Write the Docs Newsletter – June 2019

Hello friends, it’s Beth and the newsletter team again! Summer is here and so is the June edition. It’s absolutely packed this month, so I’m going to keep this intro brief.

Portland has just wrapped up - see our first article for more on that - and Vilnius is just finishing as I write. I am super excited about Prague coming up in September, and can’t wait to see you all there; keep an eye out, as the speaker announcements should be coming in the next month or so.

Onto the articles we’ve gathered from Slack this month!

Keep riding the conference wave

Many people have been keeping the Portland conference spirit alive by posting writeups, reflections, and other resources. Here’s what we caught:

Facilitating top-notch doc review

Moving on from conference chat, there’s been plenty of great discussion recently, and one hot topic was doc review. First up: what are good tactics for educating colleagues about it and making the process more effective?

  • If your company runs lightning talks, give one! Talk about doc review, writing skills, or authoring tools.
  • Describe doc review in ways developers can relate to. Present it as the documentation equivalent of code review or link it to programming approaches like simplicity over complexity.
  • Be specific in feedback requests. Instead of asking for general reviews of entire documents - vague requests can be overwhelming - try “Can you review these 5 code samples for syntax?” or “Are the use cases accurate? Am I missing any?”
  • Thoughtfulness pays: avoid phrasing your requests as demands. Consider your words as carefully for your coworkers as you do for your readers.
  • Highlight sections that you know need the most help: “I’m not confident about this section because I had to extrapolate from incomplete information. What did I get wrong here?”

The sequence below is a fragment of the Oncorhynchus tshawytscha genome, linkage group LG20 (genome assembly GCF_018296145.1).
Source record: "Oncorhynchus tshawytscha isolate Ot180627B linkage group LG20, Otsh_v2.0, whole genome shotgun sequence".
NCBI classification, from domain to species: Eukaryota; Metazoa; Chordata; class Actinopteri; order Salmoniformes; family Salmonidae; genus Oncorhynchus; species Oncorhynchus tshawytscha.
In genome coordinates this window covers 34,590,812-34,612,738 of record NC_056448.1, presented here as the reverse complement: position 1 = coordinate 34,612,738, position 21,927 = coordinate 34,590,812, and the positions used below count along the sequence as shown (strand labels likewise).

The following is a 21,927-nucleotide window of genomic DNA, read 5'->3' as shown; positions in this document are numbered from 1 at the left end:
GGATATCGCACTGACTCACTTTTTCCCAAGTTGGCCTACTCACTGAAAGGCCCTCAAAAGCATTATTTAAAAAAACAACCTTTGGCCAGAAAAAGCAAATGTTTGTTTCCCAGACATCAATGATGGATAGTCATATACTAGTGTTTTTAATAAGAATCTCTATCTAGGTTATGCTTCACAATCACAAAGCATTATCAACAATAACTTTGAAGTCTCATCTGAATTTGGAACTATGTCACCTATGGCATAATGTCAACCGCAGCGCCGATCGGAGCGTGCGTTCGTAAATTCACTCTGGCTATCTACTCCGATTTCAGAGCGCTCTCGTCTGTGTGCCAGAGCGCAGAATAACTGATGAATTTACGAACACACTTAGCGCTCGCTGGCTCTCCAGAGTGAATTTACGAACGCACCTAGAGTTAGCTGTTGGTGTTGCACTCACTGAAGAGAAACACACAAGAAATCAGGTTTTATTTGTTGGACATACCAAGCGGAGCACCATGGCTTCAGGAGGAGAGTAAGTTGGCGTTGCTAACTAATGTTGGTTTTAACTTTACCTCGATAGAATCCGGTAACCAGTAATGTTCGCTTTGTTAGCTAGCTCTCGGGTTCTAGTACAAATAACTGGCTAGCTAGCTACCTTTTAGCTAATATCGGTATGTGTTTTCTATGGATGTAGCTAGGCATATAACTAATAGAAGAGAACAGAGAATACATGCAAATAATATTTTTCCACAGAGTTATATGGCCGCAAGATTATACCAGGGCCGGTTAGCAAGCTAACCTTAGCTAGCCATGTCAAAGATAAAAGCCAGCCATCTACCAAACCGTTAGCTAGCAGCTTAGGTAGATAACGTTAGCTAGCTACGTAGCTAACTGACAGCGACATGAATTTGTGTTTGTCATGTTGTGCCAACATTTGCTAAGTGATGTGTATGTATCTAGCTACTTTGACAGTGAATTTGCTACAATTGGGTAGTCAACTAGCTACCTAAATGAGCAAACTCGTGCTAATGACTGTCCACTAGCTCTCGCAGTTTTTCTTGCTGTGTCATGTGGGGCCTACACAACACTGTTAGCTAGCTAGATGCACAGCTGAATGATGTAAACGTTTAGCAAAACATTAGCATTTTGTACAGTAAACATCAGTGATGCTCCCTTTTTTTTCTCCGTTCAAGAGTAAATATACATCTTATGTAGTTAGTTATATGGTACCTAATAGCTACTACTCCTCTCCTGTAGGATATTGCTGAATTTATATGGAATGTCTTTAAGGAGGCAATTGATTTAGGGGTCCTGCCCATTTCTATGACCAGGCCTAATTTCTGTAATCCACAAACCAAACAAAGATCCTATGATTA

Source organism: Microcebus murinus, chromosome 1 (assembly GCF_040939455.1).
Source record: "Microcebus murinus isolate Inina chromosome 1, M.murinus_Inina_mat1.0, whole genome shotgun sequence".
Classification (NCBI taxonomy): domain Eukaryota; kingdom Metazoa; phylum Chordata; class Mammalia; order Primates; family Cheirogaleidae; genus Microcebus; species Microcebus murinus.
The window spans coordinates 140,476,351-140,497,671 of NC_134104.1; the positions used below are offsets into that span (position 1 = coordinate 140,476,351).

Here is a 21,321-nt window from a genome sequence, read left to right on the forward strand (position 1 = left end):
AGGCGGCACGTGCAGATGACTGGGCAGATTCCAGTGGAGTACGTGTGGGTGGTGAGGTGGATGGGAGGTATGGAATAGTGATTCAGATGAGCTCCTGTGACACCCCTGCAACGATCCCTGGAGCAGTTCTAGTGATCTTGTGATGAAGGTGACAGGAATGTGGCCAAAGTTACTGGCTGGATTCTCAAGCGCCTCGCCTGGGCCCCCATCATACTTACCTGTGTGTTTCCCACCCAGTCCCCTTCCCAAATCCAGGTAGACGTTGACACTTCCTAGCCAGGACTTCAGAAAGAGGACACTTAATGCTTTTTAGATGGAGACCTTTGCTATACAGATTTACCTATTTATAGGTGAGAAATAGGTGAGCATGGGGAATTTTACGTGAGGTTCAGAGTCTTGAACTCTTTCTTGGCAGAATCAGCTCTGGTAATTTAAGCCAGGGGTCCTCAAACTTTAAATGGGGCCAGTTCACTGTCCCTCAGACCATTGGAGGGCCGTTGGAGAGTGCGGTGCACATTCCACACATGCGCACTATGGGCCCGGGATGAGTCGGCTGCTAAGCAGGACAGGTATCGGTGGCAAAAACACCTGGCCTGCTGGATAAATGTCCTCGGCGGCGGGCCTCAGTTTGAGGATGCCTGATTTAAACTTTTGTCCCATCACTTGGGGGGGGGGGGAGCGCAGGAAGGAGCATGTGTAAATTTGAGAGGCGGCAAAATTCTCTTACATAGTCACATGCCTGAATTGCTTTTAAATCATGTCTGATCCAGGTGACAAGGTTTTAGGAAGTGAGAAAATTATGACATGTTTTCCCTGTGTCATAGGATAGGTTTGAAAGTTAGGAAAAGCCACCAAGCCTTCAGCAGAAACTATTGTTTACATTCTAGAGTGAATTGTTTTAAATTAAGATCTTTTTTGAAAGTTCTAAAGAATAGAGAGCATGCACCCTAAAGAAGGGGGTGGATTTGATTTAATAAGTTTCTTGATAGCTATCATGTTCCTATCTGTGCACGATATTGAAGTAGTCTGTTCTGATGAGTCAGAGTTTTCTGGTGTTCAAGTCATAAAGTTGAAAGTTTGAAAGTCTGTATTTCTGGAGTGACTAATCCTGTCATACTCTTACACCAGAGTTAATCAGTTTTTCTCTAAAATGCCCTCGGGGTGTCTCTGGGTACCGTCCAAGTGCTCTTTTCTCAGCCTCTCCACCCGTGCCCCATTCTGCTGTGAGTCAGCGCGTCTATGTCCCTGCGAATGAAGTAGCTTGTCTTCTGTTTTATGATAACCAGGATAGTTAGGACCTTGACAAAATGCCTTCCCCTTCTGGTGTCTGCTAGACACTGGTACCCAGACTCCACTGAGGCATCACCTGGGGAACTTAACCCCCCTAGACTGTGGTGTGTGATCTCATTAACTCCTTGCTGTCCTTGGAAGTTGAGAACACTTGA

• Welcome all feedback with enthusiasm and gratitude. Use every opportunity to emphasize that good documentation is a team effort. And let people know when their feedback is incorporated, so they know they made a difference!

As for tools and methods, it seems everyone has a different workflow!

  • Some use a Headless CMS or browser-based CMS like Paligo. Some tools have direct commenting features. Others create a Git PR from a draft, which opens up other commenting features (depending on the Git client).
  • hypothesis.is allows commenting directly on web pages.
  • Dropbox Paper is useful for drafting content and granular commenting. It also exports to Markdown for publishing in other tools.
  • Some also collect feedback using Trello cards and Jira tickets.

Running objective interviews

Our Slack community enjoyed a lively discussion on how to maintain objectivity during interviews. Objective interviewing (and interviews in general!) is a topic that lends itself to extensive discussion, strong opinions, and many different perspectives.

There’s much more to unpack about this topic than we can cover in just one newsletter article, so here are some of this month’s tips:

  • Recognize that interview methods are flawed and rife with bias, and work to do better.
  • The number of managers on a hiring panel matters less than the diversity of those managers, but both may help lessen bias on the panel.